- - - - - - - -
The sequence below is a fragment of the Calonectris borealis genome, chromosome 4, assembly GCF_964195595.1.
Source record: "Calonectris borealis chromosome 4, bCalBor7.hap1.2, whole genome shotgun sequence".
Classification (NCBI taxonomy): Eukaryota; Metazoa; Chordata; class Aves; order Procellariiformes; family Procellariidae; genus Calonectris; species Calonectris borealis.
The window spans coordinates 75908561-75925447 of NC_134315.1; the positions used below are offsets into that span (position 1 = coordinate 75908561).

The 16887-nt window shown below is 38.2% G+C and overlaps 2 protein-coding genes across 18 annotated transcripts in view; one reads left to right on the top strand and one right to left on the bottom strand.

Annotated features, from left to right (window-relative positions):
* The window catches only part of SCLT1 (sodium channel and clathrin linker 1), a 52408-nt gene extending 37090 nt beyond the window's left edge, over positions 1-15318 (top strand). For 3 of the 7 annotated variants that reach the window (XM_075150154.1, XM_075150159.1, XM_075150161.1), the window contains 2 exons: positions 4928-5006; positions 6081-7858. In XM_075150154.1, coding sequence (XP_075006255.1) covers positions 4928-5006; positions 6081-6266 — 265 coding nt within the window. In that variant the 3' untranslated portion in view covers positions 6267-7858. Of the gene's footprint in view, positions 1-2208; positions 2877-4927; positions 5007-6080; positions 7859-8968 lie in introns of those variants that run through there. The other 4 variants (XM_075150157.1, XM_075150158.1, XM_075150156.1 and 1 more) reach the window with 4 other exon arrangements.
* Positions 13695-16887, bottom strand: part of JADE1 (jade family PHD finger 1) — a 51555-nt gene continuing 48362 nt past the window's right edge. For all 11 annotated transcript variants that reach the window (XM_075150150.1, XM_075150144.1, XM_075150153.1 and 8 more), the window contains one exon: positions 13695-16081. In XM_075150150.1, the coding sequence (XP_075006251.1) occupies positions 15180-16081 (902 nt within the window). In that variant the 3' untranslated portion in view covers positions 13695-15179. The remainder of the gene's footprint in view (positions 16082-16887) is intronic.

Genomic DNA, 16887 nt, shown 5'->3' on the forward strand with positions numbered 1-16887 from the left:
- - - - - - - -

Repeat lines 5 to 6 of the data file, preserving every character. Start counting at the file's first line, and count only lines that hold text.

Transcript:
The 16887-nt window shown below is 38.2% G+C and overlaps 2 protein-coding genes across 18 annotated transcripts in view; one reads left to right on the top strand and one right to left on the bottom strand.

Annotated features, from left to right (window-relative positions):